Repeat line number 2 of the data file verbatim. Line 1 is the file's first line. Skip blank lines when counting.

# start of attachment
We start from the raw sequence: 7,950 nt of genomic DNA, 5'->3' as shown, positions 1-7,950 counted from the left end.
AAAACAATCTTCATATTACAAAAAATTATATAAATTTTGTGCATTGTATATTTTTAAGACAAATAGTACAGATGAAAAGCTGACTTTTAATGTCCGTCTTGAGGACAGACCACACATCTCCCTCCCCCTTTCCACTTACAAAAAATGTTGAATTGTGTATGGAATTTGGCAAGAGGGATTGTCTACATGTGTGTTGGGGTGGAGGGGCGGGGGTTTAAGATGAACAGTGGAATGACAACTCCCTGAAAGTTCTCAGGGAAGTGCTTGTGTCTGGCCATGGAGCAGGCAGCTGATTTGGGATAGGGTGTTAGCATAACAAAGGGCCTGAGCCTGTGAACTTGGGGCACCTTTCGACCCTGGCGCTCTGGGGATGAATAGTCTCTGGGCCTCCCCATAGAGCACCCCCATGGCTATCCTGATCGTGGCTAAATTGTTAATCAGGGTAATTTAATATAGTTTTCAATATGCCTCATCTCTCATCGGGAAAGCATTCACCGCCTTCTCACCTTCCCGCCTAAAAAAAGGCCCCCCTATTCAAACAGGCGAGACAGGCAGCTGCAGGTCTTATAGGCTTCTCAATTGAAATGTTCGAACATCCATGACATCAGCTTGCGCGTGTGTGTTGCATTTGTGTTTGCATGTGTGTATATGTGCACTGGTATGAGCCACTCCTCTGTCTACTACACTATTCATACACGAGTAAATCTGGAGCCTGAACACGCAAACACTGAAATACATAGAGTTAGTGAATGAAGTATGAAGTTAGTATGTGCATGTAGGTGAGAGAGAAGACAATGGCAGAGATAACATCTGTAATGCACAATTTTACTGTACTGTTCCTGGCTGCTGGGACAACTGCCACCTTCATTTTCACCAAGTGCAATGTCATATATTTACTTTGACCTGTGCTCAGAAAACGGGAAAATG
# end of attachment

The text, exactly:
AAAACAATCTTCATATTACAAAAAATTATATAAATTTTGTGCATTGTATATTTTTAAGACAAATAGTACAGATGAAAAGCTGACTTTTAATGTCCGTCTTGAGGACAGACCACACATCTCCCTCCCCCTTTCCACTTACAAAAAATGTTGAATTGTGTATGGAATTTGGCAAGAGGGATTGTCTACATGTGTGTTGGGGTGGAGGGGCGGGGGTTTAAGATGAACAGTGGAATGACAACTCCCTGAAAGTTCTCAGGGAAGTGCTTGTGTCTGGCCATGGAGCAGGCAGCTGATTTGGGATAGGGTGTTAGCATAACAAAGGGCCTGAGCCTGTGAACTTGGGGCACCTTTCGACCCTGGCGCTCTGGGGATGAATAGTCTCTGGGCCTCCCCATAGAGCACCCCCATGGCTATCCTGATCGTGGCTAAATTGTTAATCAGGGTAATTTAATATAGTTTTCAATATGCCTCATCTCTCATCGGGAAAGCATTCACCGCCTTCTCACCTTCCCGCCTAAAAAAAGGCCCCCCTATTCAAACAGGCGAGACAGGCAGCTGCAGGTCTTATAGGCTTCTCAATTGAAATGTTCGAACATCCATGACATCAGCTTGCGCGTGTGTGTTGCATTTGTGTTTGCATGTGTGTATATGTGCACTGGTATGAGCCACTCCTCTGTCTACTACACTATTCATACACGAGTAAATCTGGAGCCTGAACACGCAAACACTGAAATACATAGAGTTAGTGAATGAAGTATGAAGTTAGTATGTGCATGTAGGTGAGAGAGAAGACAATGGCAGAGATAACATCTGTAATGCACAATTTTACTGTACTGTTCCTGGCTGCTGGGACAACTGCCACCTTCATTTTCACCAAGTGCAATGTCATATATTTACTTTGACCTGTGCTCAGAAAACGGGAAAATG